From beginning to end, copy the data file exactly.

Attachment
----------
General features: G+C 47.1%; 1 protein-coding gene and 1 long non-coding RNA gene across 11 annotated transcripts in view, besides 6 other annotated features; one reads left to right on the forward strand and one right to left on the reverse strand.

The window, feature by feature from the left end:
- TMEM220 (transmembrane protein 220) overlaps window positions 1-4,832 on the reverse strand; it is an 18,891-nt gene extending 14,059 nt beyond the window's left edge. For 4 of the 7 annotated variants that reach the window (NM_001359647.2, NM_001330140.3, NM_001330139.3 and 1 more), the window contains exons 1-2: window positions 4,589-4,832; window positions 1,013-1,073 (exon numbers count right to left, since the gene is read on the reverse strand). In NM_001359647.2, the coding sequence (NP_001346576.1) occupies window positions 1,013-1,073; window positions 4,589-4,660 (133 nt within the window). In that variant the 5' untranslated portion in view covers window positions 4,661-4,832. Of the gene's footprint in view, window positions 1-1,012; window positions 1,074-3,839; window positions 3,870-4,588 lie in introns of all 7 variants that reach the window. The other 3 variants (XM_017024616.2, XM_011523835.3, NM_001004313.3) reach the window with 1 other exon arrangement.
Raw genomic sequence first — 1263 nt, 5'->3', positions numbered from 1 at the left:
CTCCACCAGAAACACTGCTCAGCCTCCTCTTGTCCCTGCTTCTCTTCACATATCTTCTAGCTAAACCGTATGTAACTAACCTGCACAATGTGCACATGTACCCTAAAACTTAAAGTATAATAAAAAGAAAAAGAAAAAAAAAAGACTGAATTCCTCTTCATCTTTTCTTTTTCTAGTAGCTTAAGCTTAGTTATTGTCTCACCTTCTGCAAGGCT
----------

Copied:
General features: G+C 47.1%; 1 protein-coding gene and 1 long non-coding RNA gene across 11 annotated transcripts in view, besides 6 other annotated features; one reads left to right on the forward strand and one right to left on the reverse strand.

The window, feature by feature from the left end:
- TMEM220 (transmembrane protein 220) overlaps window positions 1-4,832 on the reverse strand; it is an 18,891-nt gene extending 14,059 nt beyond the window's left edge. For 4 of the 7 annotated variants that reach the window (NM_001359647.2, NM_001330140.3, NM_001330139.3 and 1 more), the window contains exons 1-2: window positions 4,589-4,832; window positions 1,013-1,073 (exon numbers count right to left, since the gene is read on the reverse strand). In NM_001359647.2, the coding sequence (NP_001346576.1) occupies window positions 1,013-1,073; window positions 4,589-4,660 (133 nt within the window). In that variant the 5' untranslated portion in view covers window positions 4,661-4,832. Of the gene's footprint in view, window positions 1-1,012; window positions 1,074-3,839; window positions 3,870-4,588 lie in introns of all 7 variants that reach the window. The other 3 variants (XM_017024616.2, XM_011523835.3, NM_001004313.3) reach the window with 1 other exon arrangement.
Raw genomic sequence first — 1263 nt, 5'->3', positions numbered from 1 at the left:
CTCCACCAGAAACACTGCTCAGCCTCCTCTTGTCCCTGCTTCTCTTCACATATCTTCTAGCTAAACCGTATGTAACTAACCTGCACAATGTGCACATGTACCCTAAAACTTAAAGTATAATAAAAAGAAAAAGAAAAAAAAAAGACTGAATTCCTCTTCATCTTTTCTTTTTCTAGTAGCTTAAGCTTAGTTATTGTCTCACCTTCTGCAAGGCT